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Mentoring program impactful for both new and seasoned faculty

| Denise Olson

Photo caption: Getting to know one another over lunch in mid-August, new faculty member Dr. Briana Rockler (left) and her mentor, Cedar Marie, look forward to building a connection based on both teaching and common interests and hobbies.

Each year the University of Wisconsin-Eau Claire brings not only new students to campus, but also new faculty and staff, all eager to make their contributions toward the long-standing Blugold reputation of excellence in education.

A program sponsored by Academic Affairs and run through the Center for Excellence in Teaching and Learning (CETL) is dedicated to a special aspect of onboarding those new faculty members each year — faculty mentoring.

The UW-Eau Claire Educator Mentor Program pairs incoming faculty, instructional academic staff, adjunct instructors and visiting instructors with seasoned Blugold faculty and instructors for one academic year. The pairs are set to be from different departments, and matches are based on shared interests in teaching, research, campus life and community activities.

Angie Stombaugh

Angie Stombaugh, director of the Center for Excellence in Teaching and Learning (CETL)

Dr. Angie Stombaugh, CETL director, sees firsthand the value of these connections and is grateful to be able to offer the support network of volunteers to a new cohort of faculty each year.

“The mentor program is a valuable opportunity for new instructors to connect with another instructor outside of their department, connections that are important in learning about our campus and navigating the first-year experience,” Stombaugh says. “Our experienced instructors who volunteer to be mentors love the opportunity to give back to our campus and share their experiences. Many say they feel rejuvenated in their own teaching by the experience.”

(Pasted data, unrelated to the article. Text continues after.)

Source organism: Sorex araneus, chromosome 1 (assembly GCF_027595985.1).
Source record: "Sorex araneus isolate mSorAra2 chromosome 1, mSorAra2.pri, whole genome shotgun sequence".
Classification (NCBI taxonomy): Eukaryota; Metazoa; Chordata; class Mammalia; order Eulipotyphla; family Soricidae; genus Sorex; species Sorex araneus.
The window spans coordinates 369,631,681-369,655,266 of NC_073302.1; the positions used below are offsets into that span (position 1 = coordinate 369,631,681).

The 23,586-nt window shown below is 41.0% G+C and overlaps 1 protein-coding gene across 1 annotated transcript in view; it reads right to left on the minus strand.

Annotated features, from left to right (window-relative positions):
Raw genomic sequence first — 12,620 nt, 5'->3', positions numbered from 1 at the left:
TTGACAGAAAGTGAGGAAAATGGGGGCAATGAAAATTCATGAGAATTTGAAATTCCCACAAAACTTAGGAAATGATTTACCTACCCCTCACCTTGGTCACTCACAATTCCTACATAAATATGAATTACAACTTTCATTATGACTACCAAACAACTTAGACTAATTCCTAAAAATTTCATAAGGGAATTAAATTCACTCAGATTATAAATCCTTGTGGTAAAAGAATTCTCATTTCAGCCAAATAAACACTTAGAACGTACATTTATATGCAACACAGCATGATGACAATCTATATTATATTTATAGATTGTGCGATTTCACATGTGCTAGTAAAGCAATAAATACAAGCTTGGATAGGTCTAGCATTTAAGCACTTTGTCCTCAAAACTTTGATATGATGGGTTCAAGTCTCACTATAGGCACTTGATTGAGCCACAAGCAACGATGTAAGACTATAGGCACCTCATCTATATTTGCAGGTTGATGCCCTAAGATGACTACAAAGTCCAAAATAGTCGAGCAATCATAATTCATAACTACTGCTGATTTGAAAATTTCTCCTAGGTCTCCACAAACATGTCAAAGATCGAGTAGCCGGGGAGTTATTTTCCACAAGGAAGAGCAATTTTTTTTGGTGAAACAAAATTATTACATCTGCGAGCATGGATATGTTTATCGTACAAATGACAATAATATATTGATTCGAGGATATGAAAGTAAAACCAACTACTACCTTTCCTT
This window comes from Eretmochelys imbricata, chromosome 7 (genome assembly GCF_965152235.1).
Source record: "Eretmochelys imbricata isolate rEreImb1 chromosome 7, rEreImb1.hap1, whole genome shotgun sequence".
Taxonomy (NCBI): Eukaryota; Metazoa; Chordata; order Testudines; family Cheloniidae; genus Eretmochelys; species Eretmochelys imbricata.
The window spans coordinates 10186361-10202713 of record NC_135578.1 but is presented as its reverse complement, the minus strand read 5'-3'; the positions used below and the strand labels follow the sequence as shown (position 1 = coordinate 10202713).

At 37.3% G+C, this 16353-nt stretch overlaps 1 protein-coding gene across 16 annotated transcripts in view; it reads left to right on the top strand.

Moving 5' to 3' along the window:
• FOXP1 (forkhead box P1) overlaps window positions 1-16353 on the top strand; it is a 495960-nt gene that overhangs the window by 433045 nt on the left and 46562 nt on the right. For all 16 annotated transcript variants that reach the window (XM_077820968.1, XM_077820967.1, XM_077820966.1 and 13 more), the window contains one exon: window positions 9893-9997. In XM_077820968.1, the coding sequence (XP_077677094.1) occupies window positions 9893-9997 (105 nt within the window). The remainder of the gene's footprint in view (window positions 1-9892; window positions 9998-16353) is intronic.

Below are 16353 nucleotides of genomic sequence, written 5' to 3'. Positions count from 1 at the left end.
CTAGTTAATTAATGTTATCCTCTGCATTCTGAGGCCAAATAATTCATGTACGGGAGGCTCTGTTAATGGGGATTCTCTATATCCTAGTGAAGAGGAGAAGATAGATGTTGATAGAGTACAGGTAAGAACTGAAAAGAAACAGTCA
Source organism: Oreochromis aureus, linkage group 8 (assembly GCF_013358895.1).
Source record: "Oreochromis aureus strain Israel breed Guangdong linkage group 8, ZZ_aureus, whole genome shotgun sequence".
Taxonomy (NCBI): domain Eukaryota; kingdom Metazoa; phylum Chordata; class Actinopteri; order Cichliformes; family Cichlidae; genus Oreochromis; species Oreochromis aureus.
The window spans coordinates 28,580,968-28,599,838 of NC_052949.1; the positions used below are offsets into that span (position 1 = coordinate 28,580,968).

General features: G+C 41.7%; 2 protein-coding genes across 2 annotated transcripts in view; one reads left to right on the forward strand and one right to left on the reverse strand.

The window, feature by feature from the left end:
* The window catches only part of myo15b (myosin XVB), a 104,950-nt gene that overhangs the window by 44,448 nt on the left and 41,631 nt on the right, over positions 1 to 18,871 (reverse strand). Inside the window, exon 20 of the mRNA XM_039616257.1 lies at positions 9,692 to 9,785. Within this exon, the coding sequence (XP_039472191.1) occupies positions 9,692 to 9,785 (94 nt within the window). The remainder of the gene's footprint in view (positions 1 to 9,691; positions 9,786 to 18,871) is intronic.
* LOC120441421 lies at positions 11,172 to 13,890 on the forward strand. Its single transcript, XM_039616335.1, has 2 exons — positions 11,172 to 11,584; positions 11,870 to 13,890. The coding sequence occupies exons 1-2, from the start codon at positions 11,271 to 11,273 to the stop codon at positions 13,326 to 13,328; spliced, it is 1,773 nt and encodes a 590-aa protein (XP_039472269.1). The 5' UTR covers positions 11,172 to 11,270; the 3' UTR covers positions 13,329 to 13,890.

Asked to meet at least once a month, these connections help those new to campus and Eau Claire to discover different perspectives, explore the campus and community, and make cross-campus connections with faculty and staff.  

New faculty member Dr. Briana Rockler, assistant professor of public health and environmental studies, was happy to learn about the program during faculty orientation in August.

“I have been lucky to have some exceptional academic mentors throughout my career, so when I saw that they offered this program for new faculty, I was eager for the opportunity to connect with more experienced faculty on the UWEC campus,” says Rockler, who was paired in the program with Cedar Marie, assistant professor of art & design.

“I was excited to find that Cedar and I share a common interest in food systems sustainability, and the ways in which culture and gender intersect with food procurement. I look forward to her guidance and insight as I become more established at UW-Eau Claire.”

Program benefits are mutual

Cedar Marie talking to new faculty person outside in campus mall

Cedar Marie (right) enjoys serving as a mentor for new faculty in a program she found very helpful upon her arrival at UW-Eau Claire seven years ago.

Having gone through the program as a mentee in 2014, Marie is thankful for the connection she shared with her mentor, Dr. Leah Olson-McBride, professor and chair of the social work department, and is happy to now pay that experience forward.

“Moving to a new location and campus is stressful,” Marie recalls. “Participating in the new faculty mentor program helped me to transition from a large research institution to this smaller regional comprehensive. Being welcomed and supported made a big difference. Leah was very patient with all of my questions, plus she introduced me to my favorite coffee shops.”

Matt Evans

Dr. Matthew Evans, professor of physics and astronomy

Many Blugold faculty and instructors return year after year to serve as mentors through CETL, especially when they continue to see the ripple effect of these initial connections. Dr. Matthew Evans, professor of physics and astronomy, has been a mentor for several years and deeply values the personal and community impact of the network the program creates.

“Mentoring is a two-way street,” Evans says. “As mentors, we help new faculty with topics from department personnel committees to favorite restaurants in town. In turn, new faculty bring a fresh perspective to and about our university. These relationships help build on the connectedness of our community, on campus and beyond.”

Evans also values the continual opportunities to reflect on his tenure at UW-Eau Claire and all the reasons he sees it as a wonderful place to work and live.

“Getting coffee or going for a walk with a colleague I don’t know yet is a great reminder of how I navigated my first few years, and it helps me show them why I stayed.”